World News

Italian nurse arrested over serial killings of patients

ROME (Reuters) - A 55-year-old Italian nurse has been arrested on suspicion of murdering 13 elderly patients in the intensive care ward where she had worked for decades, police said on Thursday.

The “hospital ward killer”, as police have called her, administered lethal doses of a blood-thinning drug into her victims’ intravenous drips. Twelve died of internal bleeding and one of cardiac arrest, police said.

They did not identify the suspect, who worked at a hospital in Piombino, a city on the Tuscan coast. The alleged murders all took place in 2014 and 2015, although she had worked there for many years prior to that.

Some of the victims, men and women aged between 61 and 88, were found to have 10 times the normal dose of the drug Heparin in their bloodstream even though they had not been prescribed it.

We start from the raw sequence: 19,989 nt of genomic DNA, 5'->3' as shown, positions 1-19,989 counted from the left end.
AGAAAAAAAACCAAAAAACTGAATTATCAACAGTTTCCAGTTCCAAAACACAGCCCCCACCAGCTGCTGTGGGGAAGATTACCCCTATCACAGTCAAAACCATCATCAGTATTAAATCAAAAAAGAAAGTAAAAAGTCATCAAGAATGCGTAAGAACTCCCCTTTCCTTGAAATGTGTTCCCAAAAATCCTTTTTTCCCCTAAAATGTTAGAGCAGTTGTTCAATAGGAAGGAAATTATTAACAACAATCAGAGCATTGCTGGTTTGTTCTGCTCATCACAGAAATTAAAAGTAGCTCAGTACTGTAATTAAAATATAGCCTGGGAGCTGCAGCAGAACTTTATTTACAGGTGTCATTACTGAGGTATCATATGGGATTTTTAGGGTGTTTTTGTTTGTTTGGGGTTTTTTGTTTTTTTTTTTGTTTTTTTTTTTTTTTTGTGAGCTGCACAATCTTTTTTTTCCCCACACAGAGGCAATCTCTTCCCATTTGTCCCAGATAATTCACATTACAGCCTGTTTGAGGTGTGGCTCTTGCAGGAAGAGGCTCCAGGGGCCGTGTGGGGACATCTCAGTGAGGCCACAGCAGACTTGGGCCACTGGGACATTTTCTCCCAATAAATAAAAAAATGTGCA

The suspect was the only member of hospital staff working when all 13 of the suspicious deaths occurred, Carabinieri police commander Gennero Riccardi told reporters.

When she became a suspect and was transferred out of intensive care in October of last year, the mortality rate of the ward fell from 20 percent to 12 percent, he said.

“We do not yet know of a specific motive,” Riccardi said. “But the suspect suffers from depression.” She had been receiving psychological treatment for many years, he added.

Police detained the woman late on Wednesday when she returned from a holiday with her husband. The families of the victims have not yet been informed that their relatives may have been murdered, police said.

Health Minister Beatrice Lorenzin called the case “chilling, hideous,” in a statement in which she said: “It isn’t the first time that nurses have been found to be serial killers.”

Earlier this month, a nurse in the city of Ravenna was given a life sentence for murdering a patient with a lethal injection of potassium. She is under investigation for some 10 more suspicious deaths and is appealing her conviction.

Reporting by Steve Scherer; Editing by Robin Pomeroy